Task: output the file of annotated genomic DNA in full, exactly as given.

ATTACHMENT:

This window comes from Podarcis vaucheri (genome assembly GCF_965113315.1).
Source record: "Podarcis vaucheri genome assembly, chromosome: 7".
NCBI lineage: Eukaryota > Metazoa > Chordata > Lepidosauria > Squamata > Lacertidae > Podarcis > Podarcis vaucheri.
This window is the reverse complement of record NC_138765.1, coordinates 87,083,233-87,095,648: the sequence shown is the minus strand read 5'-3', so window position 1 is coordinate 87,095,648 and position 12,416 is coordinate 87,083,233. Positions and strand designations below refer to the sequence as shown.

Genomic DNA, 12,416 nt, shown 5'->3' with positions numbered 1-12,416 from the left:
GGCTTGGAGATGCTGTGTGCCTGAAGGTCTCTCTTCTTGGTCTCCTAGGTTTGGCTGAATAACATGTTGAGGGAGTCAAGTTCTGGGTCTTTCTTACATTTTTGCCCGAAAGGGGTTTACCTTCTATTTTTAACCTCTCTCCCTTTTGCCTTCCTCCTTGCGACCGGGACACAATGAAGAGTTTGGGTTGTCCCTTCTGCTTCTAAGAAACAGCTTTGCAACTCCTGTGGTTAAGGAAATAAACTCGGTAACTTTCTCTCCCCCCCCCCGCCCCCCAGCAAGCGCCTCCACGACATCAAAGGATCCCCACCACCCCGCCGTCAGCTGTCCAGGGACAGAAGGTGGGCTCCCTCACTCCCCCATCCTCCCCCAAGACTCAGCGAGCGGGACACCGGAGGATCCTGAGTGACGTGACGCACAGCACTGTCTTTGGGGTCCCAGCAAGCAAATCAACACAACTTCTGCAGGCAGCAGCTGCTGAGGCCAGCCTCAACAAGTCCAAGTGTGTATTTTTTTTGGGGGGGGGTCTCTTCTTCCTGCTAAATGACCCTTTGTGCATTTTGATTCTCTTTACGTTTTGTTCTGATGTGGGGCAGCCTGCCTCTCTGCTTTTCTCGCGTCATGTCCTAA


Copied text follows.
This window comes from Podarcis vaucheri (genome assembly GCF_965113315.1).
Source record: "Podarcis vaucheri genome assembly, chromosome: 7".
NCBI lineage: Eukaryota > Metazoa > Chordata > Lepidosauria > Squamata > Lacertidae > Podarcis > Podarcis vaucheri.
This window is the reverse complement of record NC_138765.1, coordinates 87,083,233-87,095,648: the sequence shown is the minus strand read 5'-3', so window position 1 is coordinate 87,095,648 and position 12,416 is coordinate 87,083,233. Positions and strand designations below refer to the sequence as shown.

Genomic DNA, 12,416 nt, shown 5'->3' with positions numbered 1-12,416 from the left:
GGCTTGGAGATGCTGTGTGCCTGAAGGTCTCTCTTCTTGGTCTCCTAGGTTTGGCTGAATAACATGTTGAGGGAGTCAAGTTCTGGGTCTTTCTTACATTTTTGCCCGAAAGGGGTTTACCTTCTATTTTTAACCTCTCTCCCTTTTGCCTTCCTCCTTGCGACCGGGACACAATGAAGAGTTTGGGTTGTCCCTTCTGCTTCTAAGAAACAGCTTTGCAACTCCTGTGGTTAAGGAAATAAACTCGGTAACTTTCTCTCCCCCCCCCCGCCCCCCAGCAAGCGCCTCCACGACATCAAAGGATCCCCACCACCCCGCCGTCAGCTGTCCAGGGACAGAAGGTGGGCTCCCTCACTCCCCCATCCTCCCCCAAGACTCAGCGAGCGGGACACCGGAGGATCCTGAGTGACGTGACGCACAGCACTGTCTTTGGGGTCCCAGCAAGCAAATCAACACAACTTCTGCAGGCAGCAGCTGCTGAGGCCAGCCTCAACAAGTCCAAGTGTGTATTTTTTTTGGGGGGGGGTCTCTTCTTCCTGCTAAATGACCCTTTGTGCATTTTGATTCTCTTTACGTTTTGTTCTGATGTGGGGCAGCCTGCCTCTCTGCTTTTCTCGCGTCATGTCCTAA